In most of the cases your customer doesn't care about your internals, this is your problem. Sales have promised a value and you as a developer / Researcher should deliver that value. If you fail to deliver the value your product just lost a deal and got unhappy customer. Worse result, then any code or circuit issues you may feel are critical to solve, Your customers are the reason you are doing that job, If they leave you can follow.

Your customers are the reason your job exists

The two types of technical debt

Like all debt its borrowing from the future in order to use in the present. Unlike financial debt where you loan money for your future in technical debt you loan R&D and like all loans you will pay more in the future for present consumption.

How does it look like from 30k feet? You code/design, super fast while neglecting many cases that will come back to haunt you in the future.

TB Type I

This is what most developers consider technical debt, it involves these behaviors:

  • No SW/Ad hock architecture, A lot of functional code pieces.
  • No using testing, Weak QA.
  • No CI/CD or automation.
  • No environment setups, install recipes.
  • No docs or manuals (or unupdated ones).
  • Fragile/spaghetti code.
  • Wet code
  • And more…

TB Type II

These are, the bigger technical debt items, In many cases, they are not perceived as debt up until scale or product market fit, it involves these behaviors:

  • Selecting the wrong chip for a product.
  • Using the wrong communication protocol/method.
  • Selecting bad framework, not a suitable coding language.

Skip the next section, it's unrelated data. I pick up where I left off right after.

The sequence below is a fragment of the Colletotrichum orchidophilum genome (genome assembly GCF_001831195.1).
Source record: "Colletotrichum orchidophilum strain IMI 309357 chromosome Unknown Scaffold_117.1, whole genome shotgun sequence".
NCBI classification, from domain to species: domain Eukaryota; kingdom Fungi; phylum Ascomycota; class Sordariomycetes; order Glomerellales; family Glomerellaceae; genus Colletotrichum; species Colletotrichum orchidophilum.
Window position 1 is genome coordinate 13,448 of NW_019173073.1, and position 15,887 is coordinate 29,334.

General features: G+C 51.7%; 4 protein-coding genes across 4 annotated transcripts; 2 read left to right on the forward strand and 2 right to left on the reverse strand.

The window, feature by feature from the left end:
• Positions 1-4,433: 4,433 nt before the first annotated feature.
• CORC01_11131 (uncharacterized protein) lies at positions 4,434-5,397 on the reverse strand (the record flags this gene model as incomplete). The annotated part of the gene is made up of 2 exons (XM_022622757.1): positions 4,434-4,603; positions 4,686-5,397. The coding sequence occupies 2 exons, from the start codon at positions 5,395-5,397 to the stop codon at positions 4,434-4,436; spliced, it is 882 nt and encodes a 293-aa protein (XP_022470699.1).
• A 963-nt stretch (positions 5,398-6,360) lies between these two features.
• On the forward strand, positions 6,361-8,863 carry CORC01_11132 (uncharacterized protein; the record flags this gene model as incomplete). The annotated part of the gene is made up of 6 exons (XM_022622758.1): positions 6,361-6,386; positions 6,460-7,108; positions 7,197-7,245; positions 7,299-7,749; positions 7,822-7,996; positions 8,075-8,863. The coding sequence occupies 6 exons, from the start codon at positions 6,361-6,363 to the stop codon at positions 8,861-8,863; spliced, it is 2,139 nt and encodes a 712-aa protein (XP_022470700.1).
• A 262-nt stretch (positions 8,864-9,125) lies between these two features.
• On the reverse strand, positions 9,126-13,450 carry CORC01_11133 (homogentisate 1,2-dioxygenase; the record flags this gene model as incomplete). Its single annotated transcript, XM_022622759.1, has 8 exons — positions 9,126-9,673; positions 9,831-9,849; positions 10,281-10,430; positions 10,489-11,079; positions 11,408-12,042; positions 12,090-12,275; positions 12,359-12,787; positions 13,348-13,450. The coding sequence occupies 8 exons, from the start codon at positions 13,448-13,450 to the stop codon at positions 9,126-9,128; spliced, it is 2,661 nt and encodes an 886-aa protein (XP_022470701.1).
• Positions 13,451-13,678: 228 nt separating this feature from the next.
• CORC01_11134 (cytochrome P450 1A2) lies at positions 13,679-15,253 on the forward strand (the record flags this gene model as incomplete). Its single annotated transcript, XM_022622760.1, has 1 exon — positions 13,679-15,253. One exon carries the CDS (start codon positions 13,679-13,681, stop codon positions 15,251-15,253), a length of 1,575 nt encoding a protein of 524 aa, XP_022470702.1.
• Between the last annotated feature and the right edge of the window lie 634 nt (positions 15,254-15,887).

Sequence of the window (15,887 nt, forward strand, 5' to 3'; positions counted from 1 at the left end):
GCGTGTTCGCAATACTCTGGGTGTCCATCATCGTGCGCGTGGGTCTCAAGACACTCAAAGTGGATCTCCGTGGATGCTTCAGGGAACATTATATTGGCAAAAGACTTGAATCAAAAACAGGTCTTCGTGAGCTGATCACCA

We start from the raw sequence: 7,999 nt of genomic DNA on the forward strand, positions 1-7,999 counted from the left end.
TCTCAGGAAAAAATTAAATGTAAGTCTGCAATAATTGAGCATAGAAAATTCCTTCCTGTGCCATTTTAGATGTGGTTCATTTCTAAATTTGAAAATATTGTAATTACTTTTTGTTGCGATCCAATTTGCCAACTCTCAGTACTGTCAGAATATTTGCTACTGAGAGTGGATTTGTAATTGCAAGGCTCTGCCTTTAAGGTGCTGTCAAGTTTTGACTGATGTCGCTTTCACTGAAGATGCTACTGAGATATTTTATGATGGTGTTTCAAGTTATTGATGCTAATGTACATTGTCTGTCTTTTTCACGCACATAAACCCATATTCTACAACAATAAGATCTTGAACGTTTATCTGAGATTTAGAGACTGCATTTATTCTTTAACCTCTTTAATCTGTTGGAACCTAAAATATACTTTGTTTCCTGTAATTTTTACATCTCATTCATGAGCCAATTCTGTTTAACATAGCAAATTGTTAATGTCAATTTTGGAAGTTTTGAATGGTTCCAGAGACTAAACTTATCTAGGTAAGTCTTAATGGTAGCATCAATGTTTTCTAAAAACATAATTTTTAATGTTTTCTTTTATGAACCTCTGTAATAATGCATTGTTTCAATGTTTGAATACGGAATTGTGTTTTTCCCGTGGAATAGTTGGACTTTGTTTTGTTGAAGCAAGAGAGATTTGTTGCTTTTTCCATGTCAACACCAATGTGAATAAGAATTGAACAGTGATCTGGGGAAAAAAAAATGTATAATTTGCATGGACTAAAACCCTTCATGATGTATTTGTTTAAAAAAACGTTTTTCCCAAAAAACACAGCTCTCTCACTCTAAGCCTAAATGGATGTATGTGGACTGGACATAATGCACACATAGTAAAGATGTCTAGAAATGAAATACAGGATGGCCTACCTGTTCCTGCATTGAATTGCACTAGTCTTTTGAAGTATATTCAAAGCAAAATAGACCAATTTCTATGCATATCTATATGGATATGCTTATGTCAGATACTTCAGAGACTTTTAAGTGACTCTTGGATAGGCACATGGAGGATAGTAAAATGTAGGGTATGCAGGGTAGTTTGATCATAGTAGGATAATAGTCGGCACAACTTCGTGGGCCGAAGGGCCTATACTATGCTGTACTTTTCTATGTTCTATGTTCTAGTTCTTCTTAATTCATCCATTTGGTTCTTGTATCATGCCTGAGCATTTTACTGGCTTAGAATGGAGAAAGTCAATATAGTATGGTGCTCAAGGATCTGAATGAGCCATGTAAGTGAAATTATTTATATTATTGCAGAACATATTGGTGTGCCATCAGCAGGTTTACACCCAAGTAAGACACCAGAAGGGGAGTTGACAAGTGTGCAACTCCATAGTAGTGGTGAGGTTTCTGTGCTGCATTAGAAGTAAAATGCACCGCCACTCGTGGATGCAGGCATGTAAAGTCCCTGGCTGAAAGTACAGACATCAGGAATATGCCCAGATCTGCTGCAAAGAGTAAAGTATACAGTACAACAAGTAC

• Using dead (non maintained) open source.
  • Using unstable technologies to build on top of.
  • And more…

The “right” balance

Strong technical people are very sensitive to Type I but are not immuned against type II. Type II debt is much more dangerous, While type I will slow down your scale and product market fit, Type II can easily kill your product/TTM.

In my mind don't bother to deal with Type I until you are truly sure your Type II balance sheet is clean. Of course you should not completely ignore Type I problems but you should be much more forgiving. Till when?

As long as you don't have confidence in your product market fit you should ignore (with care) type I problems (Does your awesome unit test help when you need to change your framework or protocol)?

Once you are getting solid base to believe your technology stack and architecture will do, Its time to give more focus to type I issues.

There is no transition day

Getting confidence and gradually moving from solving type I instead of II is a process, the more customers and deployments you get, the higher your confidence, and they higher the price you pay for Type I debt.

In dataloop we estimate it every few weeks, things we feel are more solid on there Type II areas and going through refactore and Cleaned from type I issues. This is a slow, balanced process that is critical for our success. Especially if you are a startup and failure is not an option.

So becarfull on slowing yourself down to make things right from day one while product is still defining itself, watch out from maintain quick and dirty technology very long time in your customer’s house.